New Technology Helps Relieve ADHD Symptoms

An intensive, five-week working-memory training program shows promise in relieving some of the symptoms of attention deficit hyperactivity disorder in children, a new study suggests. Researchers found significant changes for students who completed the program in areas such as attention, ADHD symptoms, planning and organization, initiating tasks and working memory.

The study involved 52 students, ages 7 to 17, who attended a private school in Columbus, Ohio that serves children with learning disabilities, many of whom also have an ADHD diagnoses. The children used the software, developed by a Swedish company to improve working memory, in their homes, under the supervision of their parents and the researchers.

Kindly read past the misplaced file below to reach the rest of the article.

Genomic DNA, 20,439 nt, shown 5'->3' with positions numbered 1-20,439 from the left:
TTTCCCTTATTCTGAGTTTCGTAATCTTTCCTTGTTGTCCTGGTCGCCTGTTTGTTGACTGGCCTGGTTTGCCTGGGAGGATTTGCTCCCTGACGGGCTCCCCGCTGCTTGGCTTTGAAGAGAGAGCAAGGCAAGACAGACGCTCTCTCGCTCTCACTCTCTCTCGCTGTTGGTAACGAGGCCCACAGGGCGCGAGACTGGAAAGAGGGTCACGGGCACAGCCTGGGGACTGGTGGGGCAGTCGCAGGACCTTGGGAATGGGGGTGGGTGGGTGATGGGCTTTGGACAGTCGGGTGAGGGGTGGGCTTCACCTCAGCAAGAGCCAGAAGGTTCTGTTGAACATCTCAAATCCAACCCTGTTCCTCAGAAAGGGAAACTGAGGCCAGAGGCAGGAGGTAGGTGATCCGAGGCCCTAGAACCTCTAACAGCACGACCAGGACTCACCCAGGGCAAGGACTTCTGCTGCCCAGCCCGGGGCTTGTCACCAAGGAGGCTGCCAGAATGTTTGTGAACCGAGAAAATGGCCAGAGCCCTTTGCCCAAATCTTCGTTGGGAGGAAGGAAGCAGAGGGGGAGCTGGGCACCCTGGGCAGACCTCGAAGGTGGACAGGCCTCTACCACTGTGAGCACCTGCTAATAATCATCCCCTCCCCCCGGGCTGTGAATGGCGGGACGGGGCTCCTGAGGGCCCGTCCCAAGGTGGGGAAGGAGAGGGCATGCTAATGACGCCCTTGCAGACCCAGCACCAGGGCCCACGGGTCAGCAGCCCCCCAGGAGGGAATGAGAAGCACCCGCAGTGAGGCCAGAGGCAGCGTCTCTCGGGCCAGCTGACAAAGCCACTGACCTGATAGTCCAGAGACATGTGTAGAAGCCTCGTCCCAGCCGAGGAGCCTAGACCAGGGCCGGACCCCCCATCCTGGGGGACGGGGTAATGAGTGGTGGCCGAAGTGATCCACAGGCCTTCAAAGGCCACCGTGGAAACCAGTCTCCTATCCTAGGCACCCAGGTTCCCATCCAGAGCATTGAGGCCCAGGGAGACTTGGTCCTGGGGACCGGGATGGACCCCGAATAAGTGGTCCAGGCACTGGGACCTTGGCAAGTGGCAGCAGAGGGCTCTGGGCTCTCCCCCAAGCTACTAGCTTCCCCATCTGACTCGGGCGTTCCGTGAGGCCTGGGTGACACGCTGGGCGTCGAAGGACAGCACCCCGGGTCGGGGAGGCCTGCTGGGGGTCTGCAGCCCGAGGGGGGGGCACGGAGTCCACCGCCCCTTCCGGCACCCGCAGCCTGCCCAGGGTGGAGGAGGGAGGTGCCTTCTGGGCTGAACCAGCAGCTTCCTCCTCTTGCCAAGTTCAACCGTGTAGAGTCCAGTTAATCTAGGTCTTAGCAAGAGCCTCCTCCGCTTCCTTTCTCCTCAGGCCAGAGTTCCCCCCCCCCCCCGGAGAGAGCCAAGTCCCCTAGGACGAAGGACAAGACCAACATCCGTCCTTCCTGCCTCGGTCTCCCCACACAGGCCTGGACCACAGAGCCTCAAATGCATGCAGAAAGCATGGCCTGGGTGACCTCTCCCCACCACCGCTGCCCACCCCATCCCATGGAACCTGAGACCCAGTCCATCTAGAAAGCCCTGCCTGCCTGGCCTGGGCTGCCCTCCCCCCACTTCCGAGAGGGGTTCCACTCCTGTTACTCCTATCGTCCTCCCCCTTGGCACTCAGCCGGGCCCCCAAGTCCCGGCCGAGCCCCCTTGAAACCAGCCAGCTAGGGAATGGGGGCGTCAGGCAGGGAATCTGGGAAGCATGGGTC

The software includes a set of 25 exercises that students had to complete within 5 to 6 weeks. Each session is 30 to 40 minutes long. The exercises are in a computer-game format and are designed to help students improve their working memory. For example, in one exercise a robot speaks numbers in a certain order, and the student has to click on the numbers the robot spoke, on the computer screen, in the opposite order.

Parents of the participating students completed measures of the children’s ADHD symptoms and working memory before the intervention, one month after treatment and four months after treatment. Results showed that parents generally rated their children as improving on inattention, overall number of ADHD symptoms, working memory, planning and organization and in initiating tasks.

These changes were evident both immediately after treatment and four months later.